Make no mistake, I’m not one of those readers who swoon over Mr. Darcy (although there’s nothing wrong with it if you are!). My appreciation for Austen is tied up more with her consistently acute observation of what was, admittedly, a fairly narrow slice of the world and with her ironic sense of humor. Indeed, I’ve read most of Austen’s novels more than once and never fail to find them newly entertaining. I also remain fascinated with the offshoots and culture that have grown up around Jane Austen’s life and work. From the weird (but kind of wonderful) to the knitsearnestly correct there appears to be something for everyone in Austenland (which, incidentally, is the title of a 2013 feature film based on a Shannon Hale’s 2007 novel). I encourage you to explore and find your own cozy niche. Are you into needlework? Don’t miss The Best of Jane Austen Knits: 27 regency-inspired designs. Do you fancy a stirring love story mixed in with your epic struggle against the undead?  Be sure to check out Pride and Prejudice and Zombies: the classic Regency romance – now with ultraviolent zombie mayhem.

Of course, apart from Austen’s own novels, there’s a plethora of fiction inspired by it. Here’s a very abbreviated list.

Longbourn by Jo Baker (Pride and Prejudice told from the household servants point of view)

longbornEmma: a modern retelling by Alexander McCall Smith ( from the creator of the wonderful Mma Precious Ramotswe series)

Confessions of a Jane Austen Addict: a novel by Laurie Viera Rigler (A modern woman’s time travel leads to amusing complication…and culture shock!)

Jane and the Unpleasantness at Scargrave Manor by Stephanie Barron (the first in a mystery series featuring Jane Austen as sleuth)

Prom and Prejudice by Elizabeth Eulberg (an engaging YA romp set at an exclusive girl’s academy)

The works of Jane Austen have also inspired a host of non-fiction books. Here’s a few that provide an unusual approach to the material.

A Jane Austen Education: how six novels taught me about love, friendship and the things that really matter by educationWilliam Deresiewicz

The Jane Austen Handbook: a sensible yet elegant guide to her world by Margaret C. Sullivan

At Home With Jane Austen by Kim Wilson

Jane Austen Rules: a classic guide to modern love by Sinead Murphy

Do you like Jane Austen? What’s your favorite of her novels? If you’ve never read her books and want to see what they’re all about, I would recommend starting with Pride and Prejudice – to my mind still her best – although I can’t help putting in a plug for my first Austen crush, Northanger Abbey. It’s one of her shorter novels, and most important, it’s very, very funny. Enjoy!

{ 1 comment }

VictHow many of you have watched the PBS series Victoria? This show is based on Queen Victoria of England. She was one of England’s longest reigning monarchs. At the library we have many opportunities to explore the various lives of women. Daisy Goodwin has, in her latest book Victoria, created a great a companion to the PBS program.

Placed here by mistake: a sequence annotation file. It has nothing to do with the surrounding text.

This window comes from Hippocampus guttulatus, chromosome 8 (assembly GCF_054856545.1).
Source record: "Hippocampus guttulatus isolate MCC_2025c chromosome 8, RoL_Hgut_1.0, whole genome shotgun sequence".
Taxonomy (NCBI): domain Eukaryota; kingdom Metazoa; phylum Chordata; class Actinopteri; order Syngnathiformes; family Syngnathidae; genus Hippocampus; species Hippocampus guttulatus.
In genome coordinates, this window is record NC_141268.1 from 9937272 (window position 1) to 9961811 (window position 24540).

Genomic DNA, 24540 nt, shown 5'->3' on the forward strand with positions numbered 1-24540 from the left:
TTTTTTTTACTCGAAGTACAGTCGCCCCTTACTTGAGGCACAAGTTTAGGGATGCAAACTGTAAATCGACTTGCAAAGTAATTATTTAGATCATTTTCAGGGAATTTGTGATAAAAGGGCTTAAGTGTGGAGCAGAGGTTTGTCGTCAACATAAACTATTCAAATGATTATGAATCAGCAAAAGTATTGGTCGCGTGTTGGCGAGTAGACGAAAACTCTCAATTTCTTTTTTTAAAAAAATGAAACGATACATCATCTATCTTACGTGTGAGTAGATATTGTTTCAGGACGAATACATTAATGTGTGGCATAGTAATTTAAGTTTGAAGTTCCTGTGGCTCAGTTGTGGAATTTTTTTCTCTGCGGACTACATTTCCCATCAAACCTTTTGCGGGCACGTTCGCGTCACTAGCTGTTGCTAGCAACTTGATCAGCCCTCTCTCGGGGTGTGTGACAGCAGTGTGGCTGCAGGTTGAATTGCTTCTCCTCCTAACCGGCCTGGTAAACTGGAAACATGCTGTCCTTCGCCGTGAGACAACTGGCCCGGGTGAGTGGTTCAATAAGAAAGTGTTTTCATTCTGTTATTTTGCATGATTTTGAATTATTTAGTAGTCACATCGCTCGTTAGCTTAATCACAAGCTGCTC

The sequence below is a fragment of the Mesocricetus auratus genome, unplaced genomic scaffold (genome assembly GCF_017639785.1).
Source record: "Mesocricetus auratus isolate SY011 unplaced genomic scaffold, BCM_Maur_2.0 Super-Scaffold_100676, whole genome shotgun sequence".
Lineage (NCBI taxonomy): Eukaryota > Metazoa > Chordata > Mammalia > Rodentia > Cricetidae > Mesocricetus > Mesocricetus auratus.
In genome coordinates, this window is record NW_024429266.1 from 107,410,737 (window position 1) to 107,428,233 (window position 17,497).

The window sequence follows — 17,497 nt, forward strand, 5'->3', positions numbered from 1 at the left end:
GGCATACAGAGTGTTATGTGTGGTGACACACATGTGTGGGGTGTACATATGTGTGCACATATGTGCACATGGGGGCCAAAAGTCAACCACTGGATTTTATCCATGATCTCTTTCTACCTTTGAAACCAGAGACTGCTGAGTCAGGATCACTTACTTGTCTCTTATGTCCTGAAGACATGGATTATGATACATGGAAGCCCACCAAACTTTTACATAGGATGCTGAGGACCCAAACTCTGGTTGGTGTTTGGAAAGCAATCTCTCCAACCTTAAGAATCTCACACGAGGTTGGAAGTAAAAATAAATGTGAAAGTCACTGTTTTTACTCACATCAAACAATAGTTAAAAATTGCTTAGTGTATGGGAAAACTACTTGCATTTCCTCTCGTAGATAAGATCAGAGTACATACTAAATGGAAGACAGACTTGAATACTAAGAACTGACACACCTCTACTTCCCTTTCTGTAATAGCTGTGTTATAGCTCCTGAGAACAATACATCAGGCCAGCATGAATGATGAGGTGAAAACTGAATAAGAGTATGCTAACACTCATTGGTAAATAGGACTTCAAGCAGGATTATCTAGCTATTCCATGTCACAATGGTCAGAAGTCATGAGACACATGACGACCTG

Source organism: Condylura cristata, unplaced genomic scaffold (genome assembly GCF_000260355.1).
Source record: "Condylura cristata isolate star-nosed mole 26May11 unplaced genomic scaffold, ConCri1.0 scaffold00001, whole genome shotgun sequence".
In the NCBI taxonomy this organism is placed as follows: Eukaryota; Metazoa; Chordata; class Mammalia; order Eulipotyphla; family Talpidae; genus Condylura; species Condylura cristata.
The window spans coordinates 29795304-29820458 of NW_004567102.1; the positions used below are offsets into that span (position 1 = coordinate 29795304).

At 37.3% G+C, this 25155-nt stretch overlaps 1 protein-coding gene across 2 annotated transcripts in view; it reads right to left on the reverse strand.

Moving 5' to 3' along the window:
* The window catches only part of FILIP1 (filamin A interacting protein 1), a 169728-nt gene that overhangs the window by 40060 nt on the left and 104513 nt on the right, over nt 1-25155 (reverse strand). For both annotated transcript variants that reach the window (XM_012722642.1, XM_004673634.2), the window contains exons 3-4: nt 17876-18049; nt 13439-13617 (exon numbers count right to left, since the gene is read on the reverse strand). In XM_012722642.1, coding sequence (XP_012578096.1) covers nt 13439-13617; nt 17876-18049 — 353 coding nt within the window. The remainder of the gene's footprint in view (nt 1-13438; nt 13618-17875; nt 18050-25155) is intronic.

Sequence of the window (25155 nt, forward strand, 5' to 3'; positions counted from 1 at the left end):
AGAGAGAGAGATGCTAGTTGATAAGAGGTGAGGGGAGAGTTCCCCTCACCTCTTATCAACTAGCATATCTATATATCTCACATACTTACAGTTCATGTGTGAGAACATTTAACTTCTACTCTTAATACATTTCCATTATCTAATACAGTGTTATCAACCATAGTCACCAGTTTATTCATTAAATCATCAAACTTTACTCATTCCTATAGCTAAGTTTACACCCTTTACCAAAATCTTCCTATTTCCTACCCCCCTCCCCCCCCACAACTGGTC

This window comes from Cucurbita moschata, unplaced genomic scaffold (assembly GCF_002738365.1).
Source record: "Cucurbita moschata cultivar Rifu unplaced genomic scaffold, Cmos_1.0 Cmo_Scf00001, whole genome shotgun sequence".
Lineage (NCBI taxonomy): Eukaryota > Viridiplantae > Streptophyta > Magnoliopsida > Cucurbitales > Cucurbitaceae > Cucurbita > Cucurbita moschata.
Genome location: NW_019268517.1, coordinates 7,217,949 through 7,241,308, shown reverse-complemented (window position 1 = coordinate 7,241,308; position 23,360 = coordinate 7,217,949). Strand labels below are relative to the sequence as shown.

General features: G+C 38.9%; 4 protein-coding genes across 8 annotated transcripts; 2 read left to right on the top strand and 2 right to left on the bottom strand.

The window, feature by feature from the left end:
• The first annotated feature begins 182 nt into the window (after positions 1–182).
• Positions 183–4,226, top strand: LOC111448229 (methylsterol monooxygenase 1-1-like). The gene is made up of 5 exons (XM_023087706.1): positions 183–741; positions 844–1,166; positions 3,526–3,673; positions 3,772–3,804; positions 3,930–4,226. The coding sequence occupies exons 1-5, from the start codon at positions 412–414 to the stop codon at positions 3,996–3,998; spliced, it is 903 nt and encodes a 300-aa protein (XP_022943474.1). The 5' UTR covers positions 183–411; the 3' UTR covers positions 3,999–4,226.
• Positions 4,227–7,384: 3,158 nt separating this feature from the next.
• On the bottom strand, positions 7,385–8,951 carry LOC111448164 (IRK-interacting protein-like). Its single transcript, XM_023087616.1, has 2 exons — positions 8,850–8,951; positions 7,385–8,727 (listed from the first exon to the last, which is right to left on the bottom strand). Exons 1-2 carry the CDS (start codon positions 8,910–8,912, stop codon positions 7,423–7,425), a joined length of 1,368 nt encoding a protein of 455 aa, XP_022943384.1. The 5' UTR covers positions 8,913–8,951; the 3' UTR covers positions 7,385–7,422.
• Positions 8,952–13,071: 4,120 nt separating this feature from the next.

I find it so fascinating to read about another life. One that I will never experience. What is it like to be royal or a head of state? What constrictions does it place on one’s life? Can they truly have the freedom to marry who they choose or live where they want to?

 

Victoria became queen after her two uncles died with no heir. Her early life was spent at Kensington Palace. Where she often felt like a prisoner. Upon her uncle the King of England’s death she achieved the throne and her independence. What kind of monarch would she become? Who would her husband be?

Ms. Goodwin also introduces us to other characters such as: Lord Melbourne (Lord M), the Duchess of Kent, Sir John Conroy, King Leopold of Belgium, and Prince Albert. There are many others as well.

Readers will fly through the pages of the fabulous book on Victoria. The library has other books on Victoria listed here:

Victoria A Life by A.N. Wilson

We two: Victoria and Albert Rulers, Partners, Rivals by Gillian Gill

Queen Victoria At Home by Michael De-La-Noy

We also hYoung Elizabethave books that follow the lives of other monarchs of England who also are featured on current television shows, such as The Crown and The White Princess.  If you are not familiar with The Crown it follows the rise of Elizabeth II to the throne of England.  It also delves into the personal lives of the Queen and her family.  The White Princess on the other hand follows the conclusion of  the War of the Roses or the Cousins War.  It follows the perspective of the young princess Elizabeth of York.

 

Other titles include: 
Young Elizabeth: the Making of a Queen by Kate Wililams

Prince Philip: the turbulent early life of the man who married the Queen Elizabeth the Second by Philip Eade

 

The White Princess by Philippa GregoryPrincess of York

Elizabeth of York: A Tudor Queen and Her World by Alison Weir

Elizabeth of York, the mother of Henry VIII by Nancy Lenz Harvey

{ 0 comments }

Mar 10 2017

Small Great Things

by Camille B

Small Great Things(No Spoilers)

I have never been a member of a Book Club, but after reading this book I honestly wished that I was. Small Great Things left me so charged up- in a good way- that I wanted to sit down with others who had read it to hear what they had to say about it. Did the emotions they experienced mirror mine? Or were they totally opposite?